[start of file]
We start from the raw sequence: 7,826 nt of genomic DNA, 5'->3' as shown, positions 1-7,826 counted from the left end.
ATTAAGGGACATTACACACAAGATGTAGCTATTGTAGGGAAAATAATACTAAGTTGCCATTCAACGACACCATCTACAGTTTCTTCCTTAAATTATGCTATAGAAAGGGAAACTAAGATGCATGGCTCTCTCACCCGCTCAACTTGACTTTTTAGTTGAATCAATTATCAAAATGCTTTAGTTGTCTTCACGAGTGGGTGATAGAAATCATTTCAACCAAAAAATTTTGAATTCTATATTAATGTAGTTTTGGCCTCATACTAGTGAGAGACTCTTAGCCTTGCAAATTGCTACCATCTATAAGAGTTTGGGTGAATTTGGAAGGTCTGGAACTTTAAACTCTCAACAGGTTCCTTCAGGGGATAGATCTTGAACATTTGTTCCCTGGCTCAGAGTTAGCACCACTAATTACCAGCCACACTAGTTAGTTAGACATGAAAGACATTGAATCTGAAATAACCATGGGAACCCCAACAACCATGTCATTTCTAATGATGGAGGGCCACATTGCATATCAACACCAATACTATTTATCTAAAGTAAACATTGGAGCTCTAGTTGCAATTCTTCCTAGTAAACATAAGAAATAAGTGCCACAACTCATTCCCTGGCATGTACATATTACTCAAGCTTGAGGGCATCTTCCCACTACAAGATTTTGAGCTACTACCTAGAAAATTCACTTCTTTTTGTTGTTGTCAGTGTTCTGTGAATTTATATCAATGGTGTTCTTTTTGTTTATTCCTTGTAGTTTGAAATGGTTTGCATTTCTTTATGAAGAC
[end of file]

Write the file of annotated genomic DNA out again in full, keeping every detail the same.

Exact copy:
We start from the raw sequence: 7,826 nt of genomic DNA, 5'->3' as shown, positions 1-7,826 counted from the left end.
ATTAAGGGACATTACACACAAGATGTAGCTATTGTAGGGAAAATAATACTAAGTTGCCATTCAACGACACCATCTACAGTTTCTTCCTTAAATTATGCTATAGAAAGGGAAACTAAGATGCATGGCTCTCTCACCCGCTCAACTTGACTTTTTAGTTGAATCAATTATCAAAATGCTTTAGTTGTCTTCACGAGTGGGTGATAGAAATCATTTCAACCAAAAAATTTTGAATTCTATATTAATGTAGTTTTGGCCTCATACTAGTGAGAGACTCTTAGCCTTGCAAATTGCTACCATCTATAAGAGTTTGGGTGAATTTGGAAGGTCTGGAACTTTAAACTCTCAACAGGTTCCTTCAGGGGATAGATCTTGAACATTTGTTCCCTGGCTCAGAGTTAGCACCACTAATTACCAGCCACACTAGTTAGTTAGACATGAAAGACATTGAATCTGAAATAACCATGGGAACCCCAACAACCATGTCATTTCTAATGATGGAGGGCCACATTGCATATCAACACCAATACTATTTATCTAAAGTAAACATTGGAGCTCTAGTTGCAATTCTTCCTAGTAAACATAAGAAATAAGTGCCACAACTCATTCCCTGGCATGTACATATTACTCAAGCTTGAGGGCATCTTCCCACTACAAGATTTTGAGCTACTACCTAGAAAATTCACTTCTTTTTGTTGTTGTCAGTGTTCTGTGAATTTATATCAATGGTGTTCTTTTTGTTTATTCCTTGTAGTTTGAAATGGTTTGCATTTCTTTATGAAGAC